FDM 3D printers are one of the most common hobby machines of today, but what exactly does fused deposition modeling mean, and how does it work? Keep reading to find out!
Fused deposition modeling, or FDM, is a method of additive manufacturing where layers of materials are fused together in a pattern to create an object. The material is usually melted just past its glass transition temperature, and then extruded in a pattern next to or on top of previous extrusions, creating an object layer by layer.
In layman’s terms, a typical FDM 3D printer takes a plastic filament and squeezes it through a hot end, melting it and then depositing it in layers on the print bed. These layers are fused together, building up throughout the print, and eventually they will form the finished part.
FDM is the same as fused filament fabrication (FFF), but the term “fused deposition modeling” and the abbreviated “FDM” were trademarked by Stratasys in 1992, creating the need for a second name.
Many types of materials can be used with FDM techniques, including the most common thermoplastics, chocolate, pastes, and even “exotic” materials like metal- or wood-infused thermoplastic.
Widely accepted as the simplest way to achieve 3D printing, FDM is cheap and fairly efficient. FDM 3D printers dominate the 3D printing market, almost drowning out more expensive methods. For a list of all 10 methods of 3D printing, take a look at this article, and to find the best 3D printers available today, have a look at this curated list.
Variations in the extrusion system of fused deposition modeling 3D printers include, but are not limited to:
The common theme with all of these variations is that a substance is being extruded through a nozzle onto a build plate and/or fusing through heat or material adhesion to a previous layer in specific patterns to create a shape, which is the basis of an FDM 3D printer.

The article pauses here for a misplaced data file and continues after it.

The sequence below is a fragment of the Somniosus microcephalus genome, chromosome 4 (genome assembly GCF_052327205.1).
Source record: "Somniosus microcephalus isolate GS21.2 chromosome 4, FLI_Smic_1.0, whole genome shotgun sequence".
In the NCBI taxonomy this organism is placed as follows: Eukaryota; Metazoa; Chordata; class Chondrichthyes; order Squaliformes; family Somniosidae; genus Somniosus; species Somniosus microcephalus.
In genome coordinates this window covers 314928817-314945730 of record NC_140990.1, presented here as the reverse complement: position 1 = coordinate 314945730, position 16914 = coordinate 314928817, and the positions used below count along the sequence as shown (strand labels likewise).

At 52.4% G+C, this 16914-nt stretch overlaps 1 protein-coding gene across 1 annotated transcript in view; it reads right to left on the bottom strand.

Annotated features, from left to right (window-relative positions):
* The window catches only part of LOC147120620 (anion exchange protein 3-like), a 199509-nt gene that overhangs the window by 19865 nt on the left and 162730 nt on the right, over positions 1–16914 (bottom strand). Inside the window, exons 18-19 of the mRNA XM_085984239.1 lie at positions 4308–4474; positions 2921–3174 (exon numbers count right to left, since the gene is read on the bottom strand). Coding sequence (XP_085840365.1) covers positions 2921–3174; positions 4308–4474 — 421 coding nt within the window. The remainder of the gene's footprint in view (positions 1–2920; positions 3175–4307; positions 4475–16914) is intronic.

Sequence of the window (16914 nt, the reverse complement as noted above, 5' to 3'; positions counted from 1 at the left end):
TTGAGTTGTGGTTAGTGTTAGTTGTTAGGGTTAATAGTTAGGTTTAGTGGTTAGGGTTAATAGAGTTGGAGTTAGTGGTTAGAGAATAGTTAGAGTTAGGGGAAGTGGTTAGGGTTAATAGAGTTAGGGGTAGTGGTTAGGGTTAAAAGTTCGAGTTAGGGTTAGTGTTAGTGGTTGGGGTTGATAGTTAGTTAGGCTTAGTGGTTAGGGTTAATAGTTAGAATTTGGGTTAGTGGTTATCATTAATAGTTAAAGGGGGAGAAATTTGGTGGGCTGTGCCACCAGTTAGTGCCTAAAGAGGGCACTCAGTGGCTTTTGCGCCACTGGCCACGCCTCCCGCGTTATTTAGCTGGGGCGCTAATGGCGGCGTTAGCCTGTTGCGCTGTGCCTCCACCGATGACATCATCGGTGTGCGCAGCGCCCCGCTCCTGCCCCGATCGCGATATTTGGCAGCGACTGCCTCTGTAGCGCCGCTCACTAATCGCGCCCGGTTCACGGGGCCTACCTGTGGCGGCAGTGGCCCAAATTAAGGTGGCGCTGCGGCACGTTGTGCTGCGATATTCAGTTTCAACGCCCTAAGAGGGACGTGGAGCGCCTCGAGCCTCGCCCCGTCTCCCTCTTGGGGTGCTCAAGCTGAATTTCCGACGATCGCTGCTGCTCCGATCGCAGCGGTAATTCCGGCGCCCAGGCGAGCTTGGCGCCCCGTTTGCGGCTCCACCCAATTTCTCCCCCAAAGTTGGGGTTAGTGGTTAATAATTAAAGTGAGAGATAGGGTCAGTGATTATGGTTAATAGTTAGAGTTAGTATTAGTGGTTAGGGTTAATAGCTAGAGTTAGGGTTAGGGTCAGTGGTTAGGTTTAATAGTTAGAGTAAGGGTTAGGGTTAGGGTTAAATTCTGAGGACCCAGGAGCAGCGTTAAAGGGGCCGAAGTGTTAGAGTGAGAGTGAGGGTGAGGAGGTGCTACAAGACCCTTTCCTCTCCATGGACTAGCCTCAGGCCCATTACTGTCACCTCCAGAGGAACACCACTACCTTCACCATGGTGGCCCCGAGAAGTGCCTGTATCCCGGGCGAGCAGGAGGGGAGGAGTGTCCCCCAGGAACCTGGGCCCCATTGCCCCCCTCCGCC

Other variations in FDM 3D printing include the systems of movement for all 3 axes on a printer. The two main variations are Cartesian 3D printers — like the RepRap/Prusa i3 or the CoreXY designs — and delta 3D printers. Each has advantages over the others, but they all use the same general method of printing. For a comparison of designs, see this article.
Fused deposition modeling offers a number of advantages over other 3D printing methods, but it also has some downsides.
One of the biggest advantages of FDM 3D printing is scalability: It can be easily scaled to any size. This is because the only constraint in the size of a build area is the movement of each gantry – make the gantry rails longer and the build area can be made larger. Of course, there are a few minor issues, and at a certain point the cost is no longer offset by the benefits, but no other printer design is capable of being scaled as easily with as few issues as FDM.
One of the more obvious benefits of having an easily-scalable design is the cost-to-size ratio. FDM printers are continually being made bigger and less expensive, due to low part costs and the simple designs involved. Other styles of printer cost many times more per unit area of build volume, simply because they are difficult to scale up and the key components are still quite expensive. Check out this article for a list of the best cheap FDM machines.
Another advantage is material flexibility. On any FDM printer, a wide variety of thermoplastic materials and exotic filaments can be printed with relatively few upgrades and modifications, something that cannot be said of other styles where a material must be a resin or fine powder.
One of the most often referenced downsides of FDM 3D printing is part quality or detail. Because the material must be extruded in layers, and has a certain thickness predefined by the nozzle, high detail prints are hard to achieve and often require lots of post-processing to acquire a professional, finished look. Another downside of the layers in FDM printing is that they create and inherent weak point in the print where each layer is joined, making prints less sturdy and unsuitable for certain applications.
License: The text of "Fused Deposition Modeling (FDM) – 3D Printing Simply Explained" by All3DP is licensed under a Creative Commons Attribution 4.0 International License.
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